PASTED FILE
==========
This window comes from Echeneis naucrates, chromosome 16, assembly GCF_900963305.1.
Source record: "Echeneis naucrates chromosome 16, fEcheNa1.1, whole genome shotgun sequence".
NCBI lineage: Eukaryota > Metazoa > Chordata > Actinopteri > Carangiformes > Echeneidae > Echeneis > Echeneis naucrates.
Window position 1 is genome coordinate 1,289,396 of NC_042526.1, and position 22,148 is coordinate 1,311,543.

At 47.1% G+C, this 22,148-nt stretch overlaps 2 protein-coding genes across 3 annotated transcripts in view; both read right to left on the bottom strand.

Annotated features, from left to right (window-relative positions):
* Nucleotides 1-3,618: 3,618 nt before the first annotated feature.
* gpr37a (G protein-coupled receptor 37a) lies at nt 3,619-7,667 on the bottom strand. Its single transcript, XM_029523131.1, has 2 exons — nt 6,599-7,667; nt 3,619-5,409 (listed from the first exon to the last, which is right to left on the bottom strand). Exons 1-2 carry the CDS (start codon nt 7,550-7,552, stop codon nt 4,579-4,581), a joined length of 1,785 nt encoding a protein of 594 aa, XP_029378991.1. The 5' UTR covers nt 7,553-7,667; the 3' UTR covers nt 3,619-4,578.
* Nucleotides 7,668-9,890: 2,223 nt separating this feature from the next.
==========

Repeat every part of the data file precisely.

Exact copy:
This window comes from Echeneis naucrates, chromosome 16, assembly GCF_900963305.1.
Source record: "Echeneis naucrates chromosome 16, fEcheNa1.1, whole genome shotgun sequence".
NCBI lineage: Eukaryota > Metazoa > Chordata > Actinopteri > Carangiformes > Echeneidae > Echeneis > Echeneis naucrates.
Window position 1 is genome coordinate 1,289,396 of NC_042526.1, and position 22,148 is coordinate 1,311,543.

At 47.1% G+C, this 22,148-nt stretch overlaps 2 protein-coding genes across 3 annotated transcripts in view; both read right to left on the bottom strand.

Annotated features, from left to right (window-relative positions):
* Nucleotides 1-3,618: 3,618 nt before the first annotated feature.
* gpr37a (G protein-coupled receptor 37a) lies at nt 3,619-7,667 on the bottom strand. Its single transcript, XM_029523131.1, has 2 exons — nt 6,599-7,667; nt 3,619-5,409 (listed from the first exon to the last, which is right to left on the bottom strand). Exons 1-2 carry the CDS (start codon nt 7,550-7,552, stop codon nt 4,579-4,581), a joined length of 1,785 nt encoding a protein of 594 aa, XP_029378991.1. The 5' UTR covers nt 7,553-7,667; the 3' UTR covers nt 3,619-4,578.
* Nucleotides 7,668-9,890: 2,223 nt separating this feature from the next.